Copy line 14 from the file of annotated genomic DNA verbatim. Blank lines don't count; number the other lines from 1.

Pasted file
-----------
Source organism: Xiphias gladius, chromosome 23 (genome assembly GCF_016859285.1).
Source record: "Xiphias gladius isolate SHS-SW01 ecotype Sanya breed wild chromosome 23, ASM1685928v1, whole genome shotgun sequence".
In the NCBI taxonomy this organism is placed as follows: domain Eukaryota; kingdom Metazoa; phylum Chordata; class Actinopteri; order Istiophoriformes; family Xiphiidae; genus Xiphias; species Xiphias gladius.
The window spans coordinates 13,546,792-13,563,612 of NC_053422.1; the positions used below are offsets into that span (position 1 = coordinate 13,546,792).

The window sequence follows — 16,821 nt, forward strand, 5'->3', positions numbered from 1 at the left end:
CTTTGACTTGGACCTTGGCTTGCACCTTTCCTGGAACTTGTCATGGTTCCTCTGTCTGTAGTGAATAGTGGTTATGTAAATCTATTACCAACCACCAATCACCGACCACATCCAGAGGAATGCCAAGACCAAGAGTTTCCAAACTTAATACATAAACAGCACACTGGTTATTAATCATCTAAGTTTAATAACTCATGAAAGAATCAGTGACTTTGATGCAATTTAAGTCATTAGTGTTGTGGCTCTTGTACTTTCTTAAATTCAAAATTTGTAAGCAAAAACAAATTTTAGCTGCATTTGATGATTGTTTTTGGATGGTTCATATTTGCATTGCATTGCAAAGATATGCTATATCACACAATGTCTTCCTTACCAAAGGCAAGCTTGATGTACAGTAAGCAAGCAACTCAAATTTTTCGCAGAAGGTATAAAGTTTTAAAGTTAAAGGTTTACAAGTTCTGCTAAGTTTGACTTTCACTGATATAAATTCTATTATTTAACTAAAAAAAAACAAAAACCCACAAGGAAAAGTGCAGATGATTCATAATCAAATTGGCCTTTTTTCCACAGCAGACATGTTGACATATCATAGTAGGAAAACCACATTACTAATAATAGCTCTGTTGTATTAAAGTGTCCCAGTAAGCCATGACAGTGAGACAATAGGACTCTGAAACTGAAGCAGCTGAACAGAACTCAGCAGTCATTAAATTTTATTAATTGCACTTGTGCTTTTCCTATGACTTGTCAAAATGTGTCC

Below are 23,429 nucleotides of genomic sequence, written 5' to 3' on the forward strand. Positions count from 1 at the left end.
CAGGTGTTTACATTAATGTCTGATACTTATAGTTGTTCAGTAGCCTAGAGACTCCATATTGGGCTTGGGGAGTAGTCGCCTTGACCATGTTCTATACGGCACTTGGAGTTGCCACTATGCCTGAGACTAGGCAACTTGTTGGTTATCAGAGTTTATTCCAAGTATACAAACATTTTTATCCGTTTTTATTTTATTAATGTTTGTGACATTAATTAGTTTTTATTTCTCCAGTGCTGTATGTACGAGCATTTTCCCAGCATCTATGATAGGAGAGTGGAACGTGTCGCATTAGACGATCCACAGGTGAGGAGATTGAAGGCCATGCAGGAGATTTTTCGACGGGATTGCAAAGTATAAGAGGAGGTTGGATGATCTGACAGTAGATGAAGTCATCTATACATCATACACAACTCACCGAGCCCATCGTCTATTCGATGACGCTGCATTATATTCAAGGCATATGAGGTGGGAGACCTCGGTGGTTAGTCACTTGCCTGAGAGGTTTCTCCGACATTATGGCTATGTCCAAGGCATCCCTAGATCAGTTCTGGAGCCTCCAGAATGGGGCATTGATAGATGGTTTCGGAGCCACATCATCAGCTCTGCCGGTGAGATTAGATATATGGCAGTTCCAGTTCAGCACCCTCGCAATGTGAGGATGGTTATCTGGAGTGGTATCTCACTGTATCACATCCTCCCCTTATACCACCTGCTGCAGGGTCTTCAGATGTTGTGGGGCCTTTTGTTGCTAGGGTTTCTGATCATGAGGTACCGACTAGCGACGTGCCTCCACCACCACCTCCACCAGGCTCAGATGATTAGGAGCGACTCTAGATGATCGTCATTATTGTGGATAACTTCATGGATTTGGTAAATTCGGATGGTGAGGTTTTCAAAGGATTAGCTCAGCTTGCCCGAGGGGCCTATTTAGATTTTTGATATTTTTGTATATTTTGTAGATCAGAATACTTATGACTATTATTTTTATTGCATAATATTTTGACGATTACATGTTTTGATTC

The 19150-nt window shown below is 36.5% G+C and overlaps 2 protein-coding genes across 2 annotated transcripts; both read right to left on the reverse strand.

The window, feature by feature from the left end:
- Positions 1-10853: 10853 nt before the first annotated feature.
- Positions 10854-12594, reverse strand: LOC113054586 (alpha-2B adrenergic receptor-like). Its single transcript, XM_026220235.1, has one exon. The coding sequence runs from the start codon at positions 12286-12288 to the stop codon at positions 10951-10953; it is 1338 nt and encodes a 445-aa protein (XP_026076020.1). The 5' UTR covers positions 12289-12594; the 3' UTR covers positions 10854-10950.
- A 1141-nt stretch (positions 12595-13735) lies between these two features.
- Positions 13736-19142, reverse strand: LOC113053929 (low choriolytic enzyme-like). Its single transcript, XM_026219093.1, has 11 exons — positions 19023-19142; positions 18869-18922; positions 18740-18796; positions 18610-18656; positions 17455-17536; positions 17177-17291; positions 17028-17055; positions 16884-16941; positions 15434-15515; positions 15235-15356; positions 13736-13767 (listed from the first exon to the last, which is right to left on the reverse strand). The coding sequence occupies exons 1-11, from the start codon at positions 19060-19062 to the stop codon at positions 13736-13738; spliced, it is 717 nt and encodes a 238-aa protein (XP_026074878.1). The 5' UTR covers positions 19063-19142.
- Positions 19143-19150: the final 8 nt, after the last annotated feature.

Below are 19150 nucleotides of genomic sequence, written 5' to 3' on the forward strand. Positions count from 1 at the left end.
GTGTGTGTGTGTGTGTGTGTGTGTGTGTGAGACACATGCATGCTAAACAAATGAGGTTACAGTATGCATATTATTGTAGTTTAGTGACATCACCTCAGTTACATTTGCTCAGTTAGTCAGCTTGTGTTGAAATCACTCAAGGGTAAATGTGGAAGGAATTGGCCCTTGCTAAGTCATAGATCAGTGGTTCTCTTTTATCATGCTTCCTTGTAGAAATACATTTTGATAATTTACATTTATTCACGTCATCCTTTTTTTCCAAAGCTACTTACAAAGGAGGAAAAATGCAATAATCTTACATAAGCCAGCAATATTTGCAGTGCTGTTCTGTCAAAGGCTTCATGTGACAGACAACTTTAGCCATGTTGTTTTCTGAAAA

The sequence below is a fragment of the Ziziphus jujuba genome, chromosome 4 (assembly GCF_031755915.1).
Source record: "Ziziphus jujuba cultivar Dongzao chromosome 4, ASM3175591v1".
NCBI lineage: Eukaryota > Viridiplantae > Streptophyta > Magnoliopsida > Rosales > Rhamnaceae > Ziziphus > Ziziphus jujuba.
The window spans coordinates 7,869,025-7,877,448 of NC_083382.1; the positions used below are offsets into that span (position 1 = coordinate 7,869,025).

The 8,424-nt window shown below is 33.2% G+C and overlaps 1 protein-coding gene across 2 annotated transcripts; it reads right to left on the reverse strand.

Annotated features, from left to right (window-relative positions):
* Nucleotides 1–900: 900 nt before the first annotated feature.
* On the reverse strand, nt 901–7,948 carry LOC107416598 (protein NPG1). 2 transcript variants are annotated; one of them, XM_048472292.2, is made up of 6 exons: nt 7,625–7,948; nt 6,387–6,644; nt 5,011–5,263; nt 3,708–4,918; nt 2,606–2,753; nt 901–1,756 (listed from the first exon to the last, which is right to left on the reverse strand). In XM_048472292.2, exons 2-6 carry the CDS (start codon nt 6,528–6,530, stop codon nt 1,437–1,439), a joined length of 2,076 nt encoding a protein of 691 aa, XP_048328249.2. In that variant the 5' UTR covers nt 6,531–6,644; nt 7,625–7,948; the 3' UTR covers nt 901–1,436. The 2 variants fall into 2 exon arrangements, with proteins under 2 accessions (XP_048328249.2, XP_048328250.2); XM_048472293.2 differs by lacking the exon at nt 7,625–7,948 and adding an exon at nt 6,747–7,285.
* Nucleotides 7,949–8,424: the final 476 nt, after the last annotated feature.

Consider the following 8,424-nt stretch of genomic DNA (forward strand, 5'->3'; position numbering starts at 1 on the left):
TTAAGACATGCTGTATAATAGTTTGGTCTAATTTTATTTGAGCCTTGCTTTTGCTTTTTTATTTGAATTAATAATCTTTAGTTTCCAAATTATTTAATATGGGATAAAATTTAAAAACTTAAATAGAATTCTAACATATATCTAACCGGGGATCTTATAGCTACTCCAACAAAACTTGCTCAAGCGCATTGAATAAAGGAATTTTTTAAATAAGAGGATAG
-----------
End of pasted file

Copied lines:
- Positions 13736-19142, reverse strand: LOC113053929 (low choriolytic enzyme-like). Its single transcript, XM_026219093.1, has 11 exons — positions 19023-19142; positions 18869-18922; positions 18740-18796; positions 18610-18656; positions 17455-17536; positions 17177-17291; positions 17028-17055; positions 16884-16941; positions 15434-15515; positions 15235-15356; positions 13736-13767 (listed from the first exon to the last, which is right to left on the reverse strand). The coding sequence occupies exons 1-11, from the start codon at positions 19060-19062 to the stop codon at positions 13736-13738; spliced, it is 717 nt and encodes a 238-aa protein (XP_026074878.1). The 5' UTR covers positions 19063-19142.